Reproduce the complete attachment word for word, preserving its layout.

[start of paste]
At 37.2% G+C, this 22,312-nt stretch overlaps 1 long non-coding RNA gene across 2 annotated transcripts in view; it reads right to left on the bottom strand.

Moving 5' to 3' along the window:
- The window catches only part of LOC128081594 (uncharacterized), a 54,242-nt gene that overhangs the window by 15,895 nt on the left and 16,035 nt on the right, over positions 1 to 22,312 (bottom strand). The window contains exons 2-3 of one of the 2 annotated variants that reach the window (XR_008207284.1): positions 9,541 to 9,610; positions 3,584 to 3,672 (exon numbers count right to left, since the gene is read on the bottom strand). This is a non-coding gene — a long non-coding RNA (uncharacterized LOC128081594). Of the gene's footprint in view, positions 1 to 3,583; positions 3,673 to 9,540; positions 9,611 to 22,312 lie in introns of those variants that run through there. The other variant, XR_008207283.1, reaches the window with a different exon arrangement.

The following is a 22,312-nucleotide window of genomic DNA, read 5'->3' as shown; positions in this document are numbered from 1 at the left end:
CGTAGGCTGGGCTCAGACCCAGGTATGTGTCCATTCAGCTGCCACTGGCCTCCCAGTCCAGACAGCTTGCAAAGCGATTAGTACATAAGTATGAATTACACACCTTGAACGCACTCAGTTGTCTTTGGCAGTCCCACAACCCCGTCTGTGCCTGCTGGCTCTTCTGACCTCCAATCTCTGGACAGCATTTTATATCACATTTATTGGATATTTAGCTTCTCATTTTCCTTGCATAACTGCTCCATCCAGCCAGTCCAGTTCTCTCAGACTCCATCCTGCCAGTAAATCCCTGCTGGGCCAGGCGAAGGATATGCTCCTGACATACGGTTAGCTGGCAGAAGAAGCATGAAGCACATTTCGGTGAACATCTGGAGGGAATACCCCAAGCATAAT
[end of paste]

At 37.2% G+C, this 22,312-nt stretch overlaps 1 long non-coding RNA gene across 2 annotated transcripts in view; it reads right to left on the bottom strand.

Moving 5' to 3' along the window:
- The window catches only part of LOC128081594 (uncharacterized), a 54,242-nt gene that overhangs the window by 15,895 nt on the left and 16,035 nt on the right, over positions 1 to 22,312 (bottom strand). The window contains exons 2-3 of one of the 2 annotated variants that reach the window (XR_008207284.1): positions 9,541 to 9,610; positions 3,584 to 3,672 (exon numbers count right to left, since the gene is read on the bottom strand). This is a non-coding gene — a long non-coding RNA (uncharacterized LOC128081594). Of the gene's footprint in view, positions 1 to 3,583; positions 3,673 to 9,540; positions 9,611 to 22,312 lie in introns of those variants that run through there. The other variant, XR_008207283.1, reaches the window with a different exon arrangement.

The following is a 22,312-nucleotide window of genomic DNA, read 5'->3' as shown; positions in this document are numbered from 1 at the left end:
CGTAGGCTGGGCTCAGACCCAGGTATGTGTCCATTCAGCTGCCACTGGCCTCCCAGTCCAGACAGCTTGCAAAGCGATTAGTACATAAGTATGAATTACACACCTTGAACGCACTCAGTTGTCTTTGGCAGTCCCACAACCCCGTCTGTGCCTGCTGGCTCTTCTGACCTCCAATCTCTGGACAGCATTTTATATCACATTTATTGGATATTTAGCTTCTCATTTTCCTTGCATAACTGCTCCATCCAGCCAGTCCAGTTCTCTCAGACTCCATCCTGCCAGTAAATCCCTGCTGGGCCAGGCGAAGGATATGCTCCTGACATACGGTTAGCTGGCAGAAGAAGCATGAAGCACATTTCGGTGAACATCTGGAGGGAATACCCCAAGCATAAT